There’s a plethora (yes, a plethora. The Three Amigos taught me well.) of quality information constantly flowing here at DevCentral. And whereas I might not have El Guapo’s superior intellect, I do have enough smarts to lean on my many peers in this community that have performed some serious heavy lifting when it comes to iRules and iControl. iRules and iControl live in separate planes, and rightfully so. iRules work on the live data between client and server, and iControl works on the management plane out of band to collect information or to modify or create configuration objects. However, what if you could combine forces, wholly contained on your BIG-IP LTM? That’s the scenario I hope to tackle. In this first part, I’ll take a look at a few different tech tips that highlight components I’ll use in the final solution.
I’m going to need a mechanism to get user input from an HTTP request to a listener that can act on that request. The pieces are already in place for messages to be logged, utilizing the log command in iRules to send data to syslog. But how do I extract that information real-time? Beginning in version 10, python began shipping with BIG-IP LTM. A simple socket listening for syslog messages would work, wouldn’t it? Why yes, it would. The workflow for the provisioning process within the BIG-IP is shown below.
I don’t want the listener to be overwhelmed with messages, so by splitting off the messages beginning with “#prov#, I’ll make sure that I only see the provisioning messages on my socket. For a destination, I’m using a local log file for auditing, and a loopback address for my socket to listen on.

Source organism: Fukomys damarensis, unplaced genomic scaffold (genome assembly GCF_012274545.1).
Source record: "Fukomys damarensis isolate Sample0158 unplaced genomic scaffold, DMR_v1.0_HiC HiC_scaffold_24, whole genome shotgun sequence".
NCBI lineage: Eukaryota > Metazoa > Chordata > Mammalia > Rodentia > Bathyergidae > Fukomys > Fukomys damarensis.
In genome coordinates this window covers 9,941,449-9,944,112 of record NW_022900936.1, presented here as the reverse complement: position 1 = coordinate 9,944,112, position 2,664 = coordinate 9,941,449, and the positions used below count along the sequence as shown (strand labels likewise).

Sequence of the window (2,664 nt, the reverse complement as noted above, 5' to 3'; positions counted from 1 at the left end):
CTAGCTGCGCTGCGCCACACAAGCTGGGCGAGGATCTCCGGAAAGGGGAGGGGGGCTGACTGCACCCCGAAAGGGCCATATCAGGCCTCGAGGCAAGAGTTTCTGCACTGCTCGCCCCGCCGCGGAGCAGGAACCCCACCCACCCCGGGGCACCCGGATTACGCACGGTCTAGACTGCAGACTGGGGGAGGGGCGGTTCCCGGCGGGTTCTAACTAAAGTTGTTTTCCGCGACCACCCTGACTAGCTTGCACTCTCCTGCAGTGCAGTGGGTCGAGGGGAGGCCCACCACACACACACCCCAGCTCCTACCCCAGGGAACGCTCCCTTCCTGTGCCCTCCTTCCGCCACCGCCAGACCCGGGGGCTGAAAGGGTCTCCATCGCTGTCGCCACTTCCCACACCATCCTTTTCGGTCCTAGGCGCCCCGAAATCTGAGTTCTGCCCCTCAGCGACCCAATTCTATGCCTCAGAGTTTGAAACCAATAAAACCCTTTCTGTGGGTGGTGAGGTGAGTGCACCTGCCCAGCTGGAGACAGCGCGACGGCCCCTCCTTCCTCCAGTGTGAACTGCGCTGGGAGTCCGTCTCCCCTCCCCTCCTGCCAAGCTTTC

So now that I have syslog sending messages arriving with “#prov” to a destination of 127.0.0.20:514(udp) and I have a socket listening on said destination, I should in theory have a working path. For now, I’ll just use a simple iRule to generate the log entry to test the path:
Good stuff! Now, printing the information to the console is pretty boring, and frankly, the data has already been sent to a local file. So what might I be able to do with that data? What if I wanted to send some pool member information in and do something with that? I’d probably need iControl, right? Well, I’m already using python for the socket, so why not use it for pyControl as well? But, you say, pyControl is not available on the BIG-IP LTM. This is true, but a while back I wrote a tech tip on installing pyControl on BIG-IP LTM, so that’s the next archive I’ll visit.
Preparing the BIG-IP for pyControl
The first thing I need to do is remount my /usr file system as read-write. Looking at my /etc/mtab file, I see that my /usr is on /dev/bg-db-sda, so I need to remount with this command:
Now I can upload my packages and build pyControl. Python version on BIG-IP is 2.4, so I’ll use the 2.4 setuptools egg.
And just to make sure pyControl is working as expected, I enter the python shell and initialize the BIG-IP LTM:
Now that the bones are in place, next week I’ll focus on building the iRule necessary to pass data through to the listener. I’ll be using code from George’s excellent HTTP Basic Authentication article as I wouldn’t want to allow provisioning on the box without some authentication in place.